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 Prototype  developer Radical Entertainment faces mass layoffs, potential closure
Prototype developer Radical Entertainment faces mass layoffs, potential closure
June 28, 2012 | By Tom Curtis

June 28, 2012 | By Tom Curtis
More: Console/PC, Business/Marketing

Things aren't looking good for Activision's Vancouver-based Radical Entertainment, as recent reports indicate that the studio is facing some mass layoffs, and could be shutting down for good.

On Thursday, Radical's senior audio director Rob Bridgett confirmed the closure on Twitter, just a few short months after the company released its recent multiplatform action game, Prototype 2.

Activision hasn't officially confirmed whether the studio will disappear altogether, but noted that Radical Entertainment will no longer develop its own original games.

Since its launch in April, Radical's Prototype 2 has received moderate reviews, earning an aggregated 74 out of 100 on Metacritic. While Activision never announced sales figures, the game claimed the top spot on the U.S. NPD charts at launch -- though that was during a month with relatively few major new releases.

Before Radical became a wholly owned Activision subsidiary, the studio worked a number of popular licensed titles, including The Simpsons Hit & Run and The Incredible Hulk: Ultimate Destruction.

The studio was originally acquired by Vivendi Universal Games in 2005, and joined Activision when the company merged with Vivendi to form Activision Blizzard in 2008.

Gamasutra has reached out to some former Radical employees for comment, but has yet to hear back as of press time.

[UPDATE: Activision has released an official statement to the press, notes that until the company's ultimate fate is decided, a number of employees will remain at the studio to support other Activision projects.

"Although we made a substantial investment in the Prototype IP, it did not find a broad commercial audience. Radical is a very talented team of developers, however, we have explored various options for the studio, including a potential sale of the business, and have made a difficult conclusion through the consultation process that the only remaining option is a significant reduction in staff," the company said.

"As such, some employees will remain working for Radical Entertainment supporting other existing Activision Publishing projects, but the studio will cease development of its own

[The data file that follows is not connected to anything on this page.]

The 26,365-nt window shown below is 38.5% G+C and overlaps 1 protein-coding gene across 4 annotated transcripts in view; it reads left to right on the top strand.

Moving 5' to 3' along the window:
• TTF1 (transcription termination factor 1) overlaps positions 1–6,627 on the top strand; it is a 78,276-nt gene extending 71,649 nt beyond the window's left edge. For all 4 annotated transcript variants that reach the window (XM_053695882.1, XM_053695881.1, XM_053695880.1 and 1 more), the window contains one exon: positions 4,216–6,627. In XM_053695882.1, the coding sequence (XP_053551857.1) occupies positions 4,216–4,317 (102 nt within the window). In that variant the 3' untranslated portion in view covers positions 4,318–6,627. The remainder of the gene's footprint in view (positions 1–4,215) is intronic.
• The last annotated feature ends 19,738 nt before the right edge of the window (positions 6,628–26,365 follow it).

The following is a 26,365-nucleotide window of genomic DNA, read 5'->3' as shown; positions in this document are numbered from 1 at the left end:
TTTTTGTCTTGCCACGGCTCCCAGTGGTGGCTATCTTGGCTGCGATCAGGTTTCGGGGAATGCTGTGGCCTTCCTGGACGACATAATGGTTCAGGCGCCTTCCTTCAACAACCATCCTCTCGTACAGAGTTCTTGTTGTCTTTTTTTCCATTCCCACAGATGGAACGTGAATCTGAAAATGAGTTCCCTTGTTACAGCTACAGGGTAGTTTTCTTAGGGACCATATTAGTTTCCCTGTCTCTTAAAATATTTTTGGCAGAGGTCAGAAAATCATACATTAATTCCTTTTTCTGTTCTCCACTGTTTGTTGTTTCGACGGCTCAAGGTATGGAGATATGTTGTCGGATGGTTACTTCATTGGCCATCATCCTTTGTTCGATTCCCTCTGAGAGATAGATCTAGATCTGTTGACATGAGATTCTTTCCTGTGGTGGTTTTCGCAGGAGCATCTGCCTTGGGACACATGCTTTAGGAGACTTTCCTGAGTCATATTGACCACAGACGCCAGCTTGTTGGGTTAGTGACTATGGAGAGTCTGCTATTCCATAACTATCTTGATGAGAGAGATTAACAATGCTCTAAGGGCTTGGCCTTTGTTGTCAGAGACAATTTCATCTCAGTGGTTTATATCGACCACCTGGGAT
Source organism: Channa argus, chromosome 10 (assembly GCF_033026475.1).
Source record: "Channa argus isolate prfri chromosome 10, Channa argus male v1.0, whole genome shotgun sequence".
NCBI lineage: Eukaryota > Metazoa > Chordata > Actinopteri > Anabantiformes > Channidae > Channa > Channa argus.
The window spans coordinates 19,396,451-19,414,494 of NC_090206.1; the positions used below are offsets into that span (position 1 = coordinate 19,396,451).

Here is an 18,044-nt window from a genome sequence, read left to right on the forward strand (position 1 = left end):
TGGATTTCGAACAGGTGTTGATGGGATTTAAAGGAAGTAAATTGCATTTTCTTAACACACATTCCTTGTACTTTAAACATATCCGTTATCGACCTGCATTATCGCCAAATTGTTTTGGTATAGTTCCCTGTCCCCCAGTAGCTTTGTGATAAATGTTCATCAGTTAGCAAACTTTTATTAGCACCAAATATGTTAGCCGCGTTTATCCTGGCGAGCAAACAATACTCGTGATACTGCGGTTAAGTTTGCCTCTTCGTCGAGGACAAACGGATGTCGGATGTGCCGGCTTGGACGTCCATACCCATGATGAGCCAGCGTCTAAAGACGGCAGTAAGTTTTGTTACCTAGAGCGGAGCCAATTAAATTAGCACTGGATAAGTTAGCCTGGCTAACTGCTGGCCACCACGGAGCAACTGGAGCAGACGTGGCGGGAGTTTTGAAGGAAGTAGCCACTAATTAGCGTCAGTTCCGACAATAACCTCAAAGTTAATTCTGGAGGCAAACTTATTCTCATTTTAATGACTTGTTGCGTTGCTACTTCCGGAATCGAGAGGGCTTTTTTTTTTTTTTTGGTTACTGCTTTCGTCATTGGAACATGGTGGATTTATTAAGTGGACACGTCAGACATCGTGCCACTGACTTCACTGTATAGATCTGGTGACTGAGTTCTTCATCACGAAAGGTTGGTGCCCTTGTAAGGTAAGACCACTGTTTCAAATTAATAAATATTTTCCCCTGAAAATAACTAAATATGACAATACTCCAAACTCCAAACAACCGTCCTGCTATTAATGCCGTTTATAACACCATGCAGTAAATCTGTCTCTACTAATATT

games going forward."]

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David Phan
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It's been a real tough few years for Vancouver studios.

Best wishes go out to those affected by the studio closure. Hope y'all land on your feet asap.

Jonathan Murphy
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Son of a bytch! There goes another studio I liked.

Maybe we should make games with more practical budgets, at lower game prices? No? Gonna keep this suicidal business model where only 1% make profit?

Bob White
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Crazy concept huh. Release the game $20 lower and sell twice as many copies. It's just too hard for the publishers to figure this one out though.

Kelly Kleider
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It's walking a knife edge(s)...

don't make enough content/gameplay get dinged and lose sales....even though 90% of people who buy a game never finish it.

@Bob citation please...I'm sure you might gain some sales by lowering the price, but if it were that simple it would have been done. The number of gaming platforms has exploded within the last 4-5 years. Smartphones, Tablets, hell Roku players even, they are all competing for the eyes and wallet of the average gamer. With all this revenue not pouring into the traditional game market, titles that would have done well 5 years ago are losing money. If your game doesn't hit a 90+ rating you risk not only losing money but blowing a huge AAA budget.

[begin insanity]
You should go look at sales's not that no one is buying...they are buying everywhere now. Instead of a mall full of zombies we have a country of zombies. The problem is zombies, like gamers, are attracted to noise and the smell of meat. We as a development community need to make noisier, meatier games in order to to attract the zomb...err gamers. Here's the rub, noisier and meatier costs more. Gamers only nibble, then leave most of the meat behind.
[end insanity]